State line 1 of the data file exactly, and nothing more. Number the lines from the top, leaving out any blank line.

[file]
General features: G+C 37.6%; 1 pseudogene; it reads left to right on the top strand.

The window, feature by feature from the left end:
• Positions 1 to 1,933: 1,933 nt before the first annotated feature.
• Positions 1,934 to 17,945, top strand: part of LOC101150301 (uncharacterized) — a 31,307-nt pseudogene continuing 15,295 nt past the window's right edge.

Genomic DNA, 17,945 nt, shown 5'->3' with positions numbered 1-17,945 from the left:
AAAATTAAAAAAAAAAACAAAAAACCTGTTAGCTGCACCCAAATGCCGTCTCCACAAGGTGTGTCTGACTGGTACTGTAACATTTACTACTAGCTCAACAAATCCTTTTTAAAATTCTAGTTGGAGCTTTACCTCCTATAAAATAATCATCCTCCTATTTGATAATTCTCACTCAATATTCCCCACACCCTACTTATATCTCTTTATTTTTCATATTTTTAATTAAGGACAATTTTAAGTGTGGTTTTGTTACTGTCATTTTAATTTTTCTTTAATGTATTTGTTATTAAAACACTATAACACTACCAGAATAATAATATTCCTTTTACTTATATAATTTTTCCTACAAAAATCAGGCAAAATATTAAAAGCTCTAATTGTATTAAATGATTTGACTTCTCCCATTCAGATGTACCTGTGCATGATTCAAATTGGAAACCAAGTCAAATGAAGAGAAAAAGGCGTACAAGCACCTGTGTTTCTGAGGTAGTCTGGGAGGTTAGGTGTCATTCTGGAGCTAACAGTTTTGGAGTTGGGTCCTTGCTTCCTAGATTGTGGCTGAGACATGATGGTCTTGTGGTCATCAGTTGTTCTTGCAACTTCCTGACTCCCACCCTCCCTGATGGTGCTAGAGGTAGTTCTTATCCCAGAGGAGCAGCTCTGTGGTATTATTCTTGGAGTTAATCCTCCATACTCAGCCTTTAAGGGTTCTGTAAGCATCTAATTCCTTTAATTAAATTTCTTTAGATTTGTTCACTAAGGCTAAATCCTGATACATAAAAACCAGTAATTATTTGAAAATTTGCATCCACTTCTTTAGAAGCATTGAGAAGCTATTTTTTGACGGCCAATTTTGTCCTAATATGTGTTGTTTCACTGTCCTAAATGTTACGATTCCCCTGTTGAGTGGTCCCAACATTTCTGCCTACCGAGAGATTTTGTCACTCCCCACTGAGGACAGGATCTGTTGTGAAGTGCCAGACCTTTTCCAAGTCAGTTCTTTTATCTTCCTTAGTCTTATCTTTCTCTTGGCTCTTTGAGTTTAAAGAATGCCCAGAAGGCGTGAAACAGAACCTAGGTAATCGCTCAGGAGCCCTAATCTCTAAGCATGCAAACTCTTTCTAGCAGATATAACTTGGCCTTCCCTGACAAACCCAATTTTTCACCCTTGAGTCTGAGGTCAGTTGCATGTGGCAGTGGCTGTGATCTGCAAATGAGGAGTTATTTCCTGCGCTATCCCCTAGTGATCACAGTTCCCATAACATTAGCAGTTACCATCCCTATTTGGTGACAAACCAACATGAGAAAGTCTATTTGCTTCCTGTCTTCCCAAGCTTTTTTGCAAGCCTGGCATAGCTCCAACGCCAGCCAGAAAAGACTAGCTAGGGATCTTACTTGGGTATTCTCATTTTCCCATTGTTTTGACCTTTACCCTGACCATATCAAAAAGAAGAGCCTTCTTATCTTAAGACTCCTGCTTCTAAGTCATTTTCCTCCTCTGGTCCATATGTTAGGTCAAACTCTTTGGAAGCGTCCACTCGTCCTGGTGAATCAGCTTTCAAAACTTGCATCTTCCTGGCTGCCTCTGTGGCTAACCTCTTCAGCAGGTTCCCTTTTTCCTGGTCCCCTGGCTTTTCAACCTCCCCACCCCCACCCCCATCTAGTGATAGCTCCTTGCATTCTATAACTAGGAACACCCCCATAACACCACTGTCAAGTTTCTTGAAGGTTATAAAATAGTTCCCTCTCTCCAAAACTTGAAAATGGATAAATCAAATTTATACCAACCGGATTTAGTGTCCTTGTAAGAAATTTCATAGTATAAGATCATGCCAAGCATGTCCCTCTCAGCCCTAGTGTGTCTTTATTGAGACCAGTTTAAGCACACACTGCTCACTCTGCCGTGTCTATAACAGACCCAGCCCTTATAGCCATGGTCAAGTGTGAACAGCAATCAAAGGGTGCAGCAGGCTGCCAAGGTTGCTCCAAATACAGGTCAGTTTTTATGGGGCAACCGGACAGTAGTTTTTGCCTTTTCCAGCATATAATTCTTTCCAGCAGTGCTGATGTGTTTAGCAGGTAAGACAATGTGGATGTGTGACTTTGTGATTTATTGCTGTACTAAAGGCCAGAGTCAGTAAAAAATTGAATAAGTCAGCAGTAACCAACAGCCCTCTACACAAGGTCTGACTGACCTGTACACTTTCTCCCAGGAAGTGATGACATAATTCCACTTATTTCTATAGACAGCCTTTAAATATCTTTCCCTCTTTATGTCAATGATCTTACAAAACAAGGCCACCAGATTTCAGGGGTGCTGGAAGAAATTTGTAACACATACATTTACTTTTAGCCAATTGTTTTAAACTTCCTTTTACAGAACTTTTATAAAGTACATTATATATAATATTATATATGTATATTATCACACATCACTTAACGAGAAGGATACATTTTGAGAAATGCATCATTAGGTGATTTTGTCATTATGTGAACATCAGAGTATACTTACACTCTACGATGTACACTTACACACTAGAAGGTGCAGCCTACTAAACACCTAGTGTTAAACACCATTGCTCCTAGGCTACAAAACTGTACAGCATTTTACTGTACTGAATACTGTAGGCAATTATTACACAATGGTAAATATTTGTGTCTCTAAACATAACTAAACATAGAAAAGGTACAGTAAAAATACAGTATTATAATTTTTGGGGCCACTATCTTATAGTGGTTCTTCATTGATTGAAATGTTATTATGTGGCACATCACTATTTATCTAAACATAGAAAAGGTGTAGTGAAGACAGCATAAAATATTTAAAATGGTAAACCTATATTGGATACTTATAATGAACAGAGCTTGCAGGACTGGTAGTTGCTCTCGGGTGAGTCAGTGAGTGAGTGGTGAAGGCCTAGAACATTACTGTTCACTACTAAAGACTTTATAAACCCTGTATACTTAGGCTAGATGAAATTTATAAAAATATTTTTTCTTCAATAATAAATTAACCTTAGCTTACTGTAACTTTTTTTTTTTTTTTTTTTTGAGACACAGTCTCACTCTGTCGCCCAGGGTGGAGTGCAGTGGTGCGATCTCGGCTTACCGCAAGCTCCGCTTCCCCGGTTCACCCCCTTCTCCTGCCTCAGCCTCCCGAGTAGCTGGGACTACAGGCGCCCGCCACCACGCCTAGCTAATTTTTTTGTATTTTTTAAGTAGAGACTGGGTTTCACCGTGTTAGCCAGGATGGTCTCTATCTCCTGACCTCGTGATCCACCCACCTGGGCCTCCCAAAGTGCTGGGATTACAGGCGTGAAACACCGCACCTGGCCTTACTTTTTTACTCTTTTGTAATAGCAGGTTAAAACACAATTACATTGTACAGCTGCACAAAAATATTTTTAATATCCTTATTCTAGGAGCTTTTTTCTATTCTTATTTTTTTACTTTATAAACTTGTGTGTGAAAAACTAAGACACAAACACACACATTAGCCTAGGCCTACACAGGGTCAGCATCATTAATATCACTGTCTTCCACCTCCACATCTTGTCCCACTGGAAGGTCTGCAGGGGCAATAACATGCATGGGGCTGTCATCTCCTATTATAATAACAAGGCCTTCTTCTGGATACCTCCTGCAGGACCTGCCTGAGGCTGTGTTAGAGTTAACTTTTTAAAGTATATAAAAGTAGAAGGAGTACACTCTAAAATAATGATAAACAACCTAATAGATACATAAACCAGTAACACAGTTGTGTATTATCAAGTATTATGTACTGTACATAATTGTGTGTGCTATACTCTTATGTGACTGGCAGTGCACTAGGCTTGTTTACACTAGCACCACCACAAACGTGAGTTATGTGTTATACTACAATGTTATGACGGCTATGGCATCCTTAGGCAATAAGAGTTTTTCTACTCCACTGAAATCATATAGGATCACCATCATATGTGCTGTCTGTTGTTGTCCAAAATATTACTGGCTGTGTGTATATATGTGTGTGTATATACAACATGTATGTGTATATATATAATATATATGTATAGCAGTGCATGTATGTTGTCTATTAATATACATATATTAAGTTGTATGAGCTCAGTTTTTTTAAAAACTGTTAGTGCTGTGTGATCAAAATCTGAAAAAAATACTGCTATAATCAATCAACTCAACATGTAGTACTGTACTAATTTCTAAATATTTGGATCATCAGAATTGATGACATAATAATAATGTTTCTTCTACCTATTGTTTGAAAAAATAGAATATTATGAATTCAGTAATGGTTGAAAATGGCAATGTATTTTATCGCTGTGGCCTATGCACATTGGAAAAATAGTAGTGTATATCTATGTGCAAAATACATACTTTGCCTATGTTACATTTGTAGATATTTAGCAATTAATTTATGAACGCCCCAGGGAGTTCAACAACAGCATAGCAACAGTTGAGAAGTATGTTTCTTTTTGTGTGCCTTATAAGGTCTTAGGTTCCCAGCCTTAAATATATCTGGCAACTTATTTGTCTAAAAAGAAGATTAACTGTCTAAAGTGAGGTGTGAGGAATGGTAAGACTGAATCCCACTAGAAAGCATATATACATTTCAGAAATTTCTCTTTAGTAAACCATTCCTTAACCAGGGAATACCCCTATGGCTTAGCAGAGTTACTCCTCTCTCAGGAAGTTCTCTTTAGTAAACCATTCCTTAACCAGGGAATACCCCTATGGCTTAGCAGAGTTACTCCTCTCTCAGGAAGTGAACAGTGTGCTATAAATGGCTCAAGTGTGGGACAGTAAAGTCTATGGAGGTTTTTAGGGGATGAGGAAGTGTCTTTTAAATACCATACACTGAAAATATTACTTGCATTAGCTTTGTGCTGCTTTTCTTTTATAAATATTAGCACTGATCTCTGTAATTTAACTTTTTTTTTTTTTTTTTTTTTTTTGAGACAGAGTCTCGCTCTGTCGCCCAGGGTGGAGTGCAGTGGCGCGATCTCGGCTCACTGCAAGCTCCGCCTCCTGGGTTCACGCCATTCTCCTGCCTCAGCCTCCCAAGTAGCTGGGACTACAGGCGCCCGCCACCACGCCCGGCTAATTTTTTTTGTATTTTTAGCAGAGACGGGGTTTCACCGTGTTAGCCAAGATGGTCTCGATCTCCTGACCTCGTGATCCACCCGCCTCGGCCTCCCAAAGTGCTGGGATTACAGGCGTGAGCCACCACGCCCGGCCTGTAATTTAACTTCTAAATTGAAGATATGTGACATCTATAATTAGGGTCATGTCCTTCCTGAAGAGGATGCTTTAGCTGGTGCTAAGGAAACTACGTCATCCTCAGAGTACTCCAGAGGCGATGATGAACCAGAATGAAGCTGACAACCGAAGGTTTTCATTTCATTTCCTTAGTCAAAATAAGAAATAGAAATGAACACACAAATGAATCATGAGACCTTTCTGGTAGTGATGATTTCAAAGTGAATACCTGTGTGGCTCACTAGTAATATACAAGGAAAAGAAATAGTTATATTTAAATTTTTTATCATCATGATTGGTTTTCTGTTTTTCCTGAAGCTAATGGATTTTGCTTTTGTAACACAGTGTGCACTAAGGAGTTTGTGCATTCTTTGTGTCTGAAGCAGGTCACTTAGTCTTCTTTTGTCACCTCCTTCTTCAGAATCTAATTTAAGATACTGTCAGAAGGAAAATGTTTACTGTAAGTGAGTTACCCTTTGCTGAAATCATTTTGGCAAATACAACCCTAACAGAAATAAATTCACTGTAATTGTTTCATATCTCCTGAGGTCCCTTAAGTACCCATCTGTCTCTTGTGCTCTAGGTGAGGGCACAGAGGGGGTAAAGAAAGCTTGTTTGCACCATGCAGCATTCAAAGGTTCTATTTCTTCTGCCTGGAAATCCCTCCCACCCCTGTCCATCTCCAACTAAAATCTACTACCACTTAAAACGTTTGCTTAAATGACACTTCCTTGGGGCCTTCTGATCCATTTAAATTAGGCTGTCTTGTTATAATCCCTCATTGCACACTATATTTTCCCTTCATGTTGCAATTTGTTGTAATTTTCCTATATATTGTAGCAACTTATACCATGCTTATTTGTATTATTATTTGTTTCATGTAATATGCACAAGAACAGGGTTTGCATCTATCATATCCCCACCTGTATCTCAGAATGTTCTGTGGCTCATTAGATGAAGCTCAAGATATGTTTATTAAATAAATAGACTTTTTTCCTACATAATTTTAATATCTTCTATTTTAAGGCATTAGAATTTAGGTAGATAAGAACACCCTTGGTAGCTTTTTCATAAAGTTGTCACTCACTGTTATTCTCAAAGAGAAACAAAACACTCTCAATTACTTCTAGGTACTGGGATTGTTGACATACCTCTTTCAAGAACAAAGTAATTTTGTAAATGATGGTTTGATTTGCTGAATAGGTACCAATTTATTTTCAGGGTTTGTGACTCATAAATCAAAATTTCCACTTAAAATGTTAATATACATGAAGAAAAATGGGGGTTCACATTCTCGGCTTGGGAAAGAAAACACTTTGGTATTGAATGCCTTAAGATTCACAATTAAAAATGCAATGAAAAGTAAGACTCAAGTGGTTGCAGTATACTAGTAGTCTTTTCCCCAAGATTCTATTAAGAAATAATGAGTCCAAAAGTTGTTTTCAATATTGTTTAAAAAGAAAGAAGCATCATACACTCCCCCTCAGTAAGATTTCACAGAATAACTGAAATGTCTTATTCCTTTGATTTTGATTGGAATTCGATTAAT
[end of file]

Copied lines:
General features: G+C 37.6%; 1 pseudogene; it reads left to right on the top strand.